Earlier this month, the U.S. National Archives hosted a talk with Fay A. Yarbrough, author of Choctaw Confederates: The American Civil War in Indian Country. When the Choctaw Nation was forcibly resettled in Indian Territory in present-day Oklahoma in the 1830s, it was joined by enslaved Black people—the tribe had owned enslaved Blacks since the 1720s. By… Continue Reading Author Fay A. Yarbrough’s Talk With the U.S. National Archives

Universal Human Rights Month: A Recommended Reading List

Nobody’s free until everybody’s free. Fannie Lou Hamer December marks the annual celebration of Universal Human Rights Month. The observance of this month began in 1948 when the U.N. wrote a document called The Universal Declaration of Human Rights. The document was created after World War II and was used to “properly define what human… Continue Reading Universal Human Rights Month: A Recommended Reading List

Staff Picks: 2021 UNC Press Holiday Gift Guide

We hope you’ve got your hot chocolate and eggnog ready for this winter season! Today we wanted to share some holiday gift recommendations from our staff. Don’t forget, we’re having a Holiday Sale too! Save 40% on any of these great stocking stuffers and all of our other UNC Press print books. You’ll also receive… Continue Reading Staff Picks: 2021 UNC Press Holiday Gift Guide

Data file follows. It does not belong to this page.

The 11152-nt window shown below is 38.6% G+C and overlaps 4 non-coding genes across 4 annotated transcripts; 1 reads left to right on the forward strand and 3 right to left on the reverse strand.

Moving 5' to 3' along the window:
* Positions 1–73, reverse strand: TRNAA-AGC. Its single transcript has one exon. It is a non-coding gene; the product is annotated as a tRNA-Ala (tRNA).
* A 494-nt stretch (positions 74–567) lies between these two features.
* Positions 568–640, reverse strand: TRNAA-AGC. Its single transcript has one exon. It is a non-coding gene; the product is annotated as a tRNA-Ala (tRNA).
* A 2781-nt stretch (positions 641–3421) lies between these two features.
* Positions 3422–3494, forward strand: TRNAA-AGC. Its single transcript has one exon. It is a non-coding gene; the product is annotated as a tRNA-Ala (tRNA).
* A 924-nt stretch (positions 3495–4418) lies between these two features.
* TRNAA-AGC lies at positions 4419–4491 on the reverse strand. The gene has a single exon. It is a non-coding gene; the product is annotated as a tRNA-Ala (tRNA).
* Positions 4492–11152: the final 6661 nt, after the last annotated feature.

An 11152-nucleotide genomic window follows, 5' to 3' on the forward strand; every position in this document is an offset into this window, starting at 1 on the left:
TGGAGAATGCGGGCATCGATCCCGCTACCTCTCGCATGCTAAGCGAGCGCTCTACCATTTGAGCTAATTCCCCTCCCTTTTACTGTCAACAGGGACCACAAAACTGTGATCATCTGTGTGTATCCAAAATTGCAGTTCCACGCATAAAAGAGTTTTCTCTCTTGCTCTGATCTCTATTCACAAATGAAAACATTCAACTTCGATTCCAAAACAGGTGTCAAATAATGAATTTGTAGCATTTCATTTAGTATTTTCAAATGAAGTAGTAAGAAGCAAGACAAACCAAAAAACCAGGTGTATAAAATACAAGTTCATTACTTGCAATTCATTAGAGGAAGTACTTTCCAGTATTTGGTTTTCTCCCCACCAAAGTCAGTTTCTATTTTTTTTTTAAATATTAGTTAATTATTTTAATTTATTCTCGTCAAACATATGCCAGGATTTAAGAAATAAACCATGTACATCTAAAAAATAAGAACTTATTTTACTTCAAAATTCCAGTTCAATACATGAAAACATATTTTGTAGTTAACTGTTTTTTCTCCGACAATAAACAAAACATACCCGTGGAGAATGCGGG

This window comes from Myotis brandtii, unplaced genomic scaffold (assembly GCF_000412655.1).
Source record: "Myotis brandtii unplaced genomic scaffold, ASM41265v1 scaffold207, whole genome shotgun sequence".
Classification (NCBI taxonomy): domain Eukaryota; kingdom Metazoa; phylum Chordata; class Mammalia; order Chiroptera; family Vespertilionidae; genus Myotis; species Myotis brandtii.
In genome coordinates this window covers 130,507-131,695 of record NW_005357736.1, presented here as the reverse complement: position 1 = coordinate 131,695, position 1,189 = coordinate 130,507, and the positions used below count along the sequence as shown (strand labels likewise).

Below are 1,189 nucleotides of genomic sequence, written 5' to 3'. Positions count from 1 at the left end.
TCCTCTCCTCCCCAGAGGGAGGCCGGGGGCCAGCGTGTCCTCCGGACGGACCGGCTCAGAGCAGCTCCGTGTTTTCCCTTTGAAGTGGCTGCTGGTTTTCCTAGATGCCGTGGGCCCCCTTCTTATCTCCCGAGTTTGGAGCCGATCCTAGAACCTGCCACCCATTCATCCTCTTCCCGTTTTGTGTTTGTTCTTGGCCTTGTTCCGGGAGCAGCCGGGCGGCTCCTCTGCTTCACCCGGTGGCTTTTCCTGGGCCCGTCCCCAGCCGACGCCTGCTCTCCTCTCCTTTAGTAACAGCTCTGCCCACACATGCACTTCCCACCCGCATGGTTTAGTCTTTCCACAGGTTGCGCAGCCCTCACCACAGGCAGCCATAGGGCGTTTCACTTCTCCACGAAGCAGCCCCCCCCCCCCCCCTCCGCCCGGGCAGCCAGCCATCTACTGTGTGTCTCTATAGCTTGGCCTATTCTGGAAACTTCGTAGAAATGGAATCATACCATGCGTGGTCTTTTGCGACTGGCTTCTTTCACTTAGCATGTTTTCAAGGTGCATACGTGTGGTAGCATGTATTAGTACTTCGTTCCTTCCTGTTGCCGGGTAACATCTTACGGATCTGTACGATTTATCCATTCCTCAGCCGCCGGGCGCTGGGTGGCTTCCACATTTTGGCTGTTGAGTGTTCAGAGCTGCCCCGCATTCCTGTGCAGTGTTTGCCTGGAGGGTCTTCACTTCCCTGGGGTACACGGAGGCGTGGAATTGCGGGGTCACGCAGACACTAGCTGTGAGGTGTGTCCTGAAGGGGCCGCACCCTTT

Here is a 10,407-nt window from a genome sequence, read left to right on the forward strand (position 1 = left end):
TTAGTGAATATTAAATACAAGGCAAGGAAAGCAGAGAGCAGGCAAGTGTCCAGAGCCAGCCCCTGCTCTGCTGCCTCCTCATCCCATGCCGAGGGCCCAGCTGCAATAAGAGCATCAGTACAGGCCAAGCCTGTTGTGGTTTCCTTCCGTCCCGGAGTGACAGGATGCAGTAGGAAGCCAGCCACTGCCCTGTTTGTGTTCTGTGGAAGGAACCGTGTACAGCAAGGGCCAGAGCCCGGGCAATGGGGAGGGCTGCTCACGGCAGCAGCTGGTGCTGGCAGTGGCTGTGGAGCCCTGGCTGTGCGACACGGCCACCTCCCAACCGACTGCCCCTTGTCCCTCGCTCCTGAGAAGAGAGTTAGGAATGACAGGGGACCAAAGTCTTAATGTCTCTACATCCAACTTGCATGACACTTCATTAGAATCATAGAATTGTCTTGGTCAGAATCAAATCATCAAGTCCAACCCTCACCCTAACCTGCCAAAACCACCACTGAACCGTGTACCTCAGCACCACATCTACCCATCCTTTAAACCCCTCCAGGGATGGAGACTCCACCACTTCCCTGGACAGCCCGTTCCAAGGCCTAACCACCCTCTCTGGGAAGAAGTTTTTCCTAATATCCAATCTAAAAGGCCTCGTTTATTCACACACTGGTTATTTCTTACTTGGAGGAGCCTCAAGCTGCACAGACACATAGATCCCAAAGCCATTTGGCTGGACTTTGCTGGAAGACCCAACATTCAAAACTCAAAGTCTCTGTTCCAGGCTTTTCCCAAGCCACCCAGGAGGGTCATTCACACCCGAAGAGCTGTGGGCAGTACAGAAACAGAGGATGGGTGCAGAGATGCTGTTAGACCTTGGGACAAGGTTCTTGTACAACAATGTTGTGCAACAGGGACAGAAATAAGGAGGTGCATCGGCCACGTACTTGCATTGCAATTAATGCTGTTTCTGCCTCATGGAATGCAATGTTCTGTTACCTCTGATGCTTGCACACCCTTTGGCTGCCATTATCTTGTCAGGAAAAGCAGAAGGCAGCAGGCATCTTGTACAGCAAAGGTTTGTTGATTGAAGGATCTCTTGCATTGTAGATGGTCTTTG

“Julius Chambers: Child of the Jim Crow South”

The following is an excerpt from Richard A. Rosen and Joseph Mosnier’s Julius Chambers: A Life in the Legal Struggle for Civil Rights. Born in the hamlet of Mount Gilead, North Carolina, Julius Chambers (1936–2013) escaped the fetters of the Jim Crow South to emerge in the 1960s and 1970s as the nation’s leading African… Continue Reading “Julius Chambers: Child of the Jim Crow South”

“Ella Baker and the Black Freedom Movement: Now Who Are Your People?”

The following is an excerpt from Barbara Ransby’s Ella Baker and the Black Freedom Movement: A Radical Democratic Vision. A gifted grassroots organizer, Baker shunned the spotlight in favor of vital behind-the-scenes work that helped power the black freedom struggle. She was a national officer and key figure in the National Association for the Advancement… Continue Reading “Ella Baker and the Black Freedom Movement: Now Who Are Your People?”

Happy Rosa Parks Day: A Recommended Reading List

December 1st, 1955, marks the day civil rights activist Rosa Parks rejected a bus driver’s order, in Montgomery, Alabama, to give up her seat in the “colored” section of the bus to a white passenger, after the whites-only section had already been filled. She was then arrested and convicted of violating the laws of segregation.… Continue Reading Happy Rosa Parks Day: A Recommended Reading List